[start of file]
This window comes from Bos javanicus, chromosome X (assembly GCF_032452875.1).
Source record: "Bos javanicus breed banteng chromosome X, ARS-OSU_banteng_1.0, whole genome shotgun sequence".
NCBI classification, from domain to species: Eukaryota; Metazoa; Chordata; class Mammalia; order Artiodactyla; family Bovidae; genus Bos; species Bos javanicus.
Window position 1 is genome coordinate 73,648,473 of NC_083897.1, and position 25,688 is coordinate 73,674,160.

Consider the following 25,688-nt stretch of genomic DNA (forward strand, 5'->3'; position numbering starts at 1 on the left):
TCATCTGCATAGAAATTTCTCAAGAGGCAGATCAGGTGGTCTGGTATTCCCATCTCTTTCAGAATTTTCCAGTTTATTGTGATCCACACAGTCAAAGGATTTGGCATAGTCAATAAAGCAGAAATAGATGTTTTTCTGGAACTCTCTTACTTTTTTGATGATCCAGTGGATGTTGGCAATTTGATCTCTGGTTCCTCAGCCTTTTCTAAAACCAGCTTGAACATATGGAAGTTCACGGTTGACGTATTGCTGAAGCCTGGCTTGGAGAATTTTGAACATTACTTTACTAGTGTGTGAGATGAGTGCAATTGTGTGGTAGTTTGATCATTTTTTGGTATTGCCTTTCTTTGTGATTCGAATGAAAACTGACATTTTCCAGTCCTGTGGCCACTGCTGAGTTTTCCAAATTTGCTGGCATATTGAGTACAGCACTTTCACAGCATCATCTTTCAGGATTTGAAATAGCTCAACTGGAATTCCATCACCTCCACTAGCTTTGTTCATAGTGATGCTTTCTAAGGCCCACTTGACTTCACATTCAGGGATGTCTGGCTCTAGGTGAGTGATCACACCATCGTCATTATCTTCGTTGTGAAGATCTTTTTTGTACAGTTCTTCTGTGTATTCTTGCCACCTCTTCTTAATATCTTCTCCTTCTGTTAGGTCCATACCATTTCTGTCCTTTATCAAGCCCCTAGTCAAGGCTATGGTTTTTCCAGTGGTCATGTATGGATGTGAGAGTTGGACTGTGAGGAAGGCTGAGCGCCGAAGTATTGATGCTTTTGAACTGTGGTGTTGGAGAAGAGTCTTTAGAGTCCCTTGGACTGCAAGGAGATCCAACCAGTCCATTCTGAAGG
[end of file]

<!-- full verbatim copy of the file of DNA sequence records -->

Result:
This window comes from Bos javanicus, chromosome X (assembly GCF_032452875.1).
Source record: "Bos javanicus breed banteng chromosome X, ARS-OSU_banteng_1.0, whole genome shotgun sequence".
NCBI classification, from domain to species: Eukaryota; Metazoa; Chordata; class Mammalia; order Artiodactyla; family Bovidae; genus Bos; species Bos javanicus.
Window position 1 is genome coordinate 73,648,473 of NC_083897.1, and position 25,688 is coordinate 73,674,160.

Consider the following 25,688-nt stretch of genomic DNA (forward strand, 5'->3'; position numbering starts at 1 on the left):
TCATCTGCATAGAAATTTCTCAAGAGGCAGATCAGGTGGTCTGGTATTCCCATCTCTTTCAGAATTTTCCAGTTTATTGTGATCCACACAGTCAAAGGATTTGGCATAGTCAATAAAGCAGAAATAGATGTTTTTCTGGAACTCTCTTACTTTTTTGATGATCCAGTGGATGTTGGCAATTTGATCTCTGGTTCCTCAGCCTTTTCTAAAACCAGCTTGAACATATGGAAGTTCACGGTTGACGTATTGCTGAAGCCTGGCTTGGAGAATTTTGAACATTACTTTACTAGTGTGTGAGATGAGTGCAATTGTGTGGTAGTTTGATCATTTTTTGGTATTGCCTTTCTTTGTGATTCGAATGAAAACTGACATTTTCCAGTCCTGTGGCCACTGCTGAGTTTTCCAAATTTGCTGGCATATTGAGTACAGCACTTTCACAGCATCATCTTTCAGGATTTGAAATAGCTCAACTGGAATTCCATCACCTCCACTAGCTTTGTTCATAGTGATGCTTTCTAAGGCCCACTTGACTTCACATTCAGGGATGTCTGGCTCTAGGTGAGTGATCACACCATCGTCATTATCTTCGTTGTGAAGATCTTTTTTGTACAGTTCTTCTGTGTATTCTTGCCACCTCTTCTTAATATCTTCTCCTTCTGTTAGGTCCATACCATTTCTGTCCTTTATCAAGCCCCTAGTCAAGGCTATGGTTTTTCCAGTGGTCATGTATGGATGTGAGAGTTGGACTGTGAGGAAGGCTGAGCGCCGAAGTATTGATGCTTTTGAACTGTGGTGTTGGAGAAGAGTCTTTAGAGTCCCTTGGACTGCAAGGAGATCCAACCAGTCCATTCTGAAGG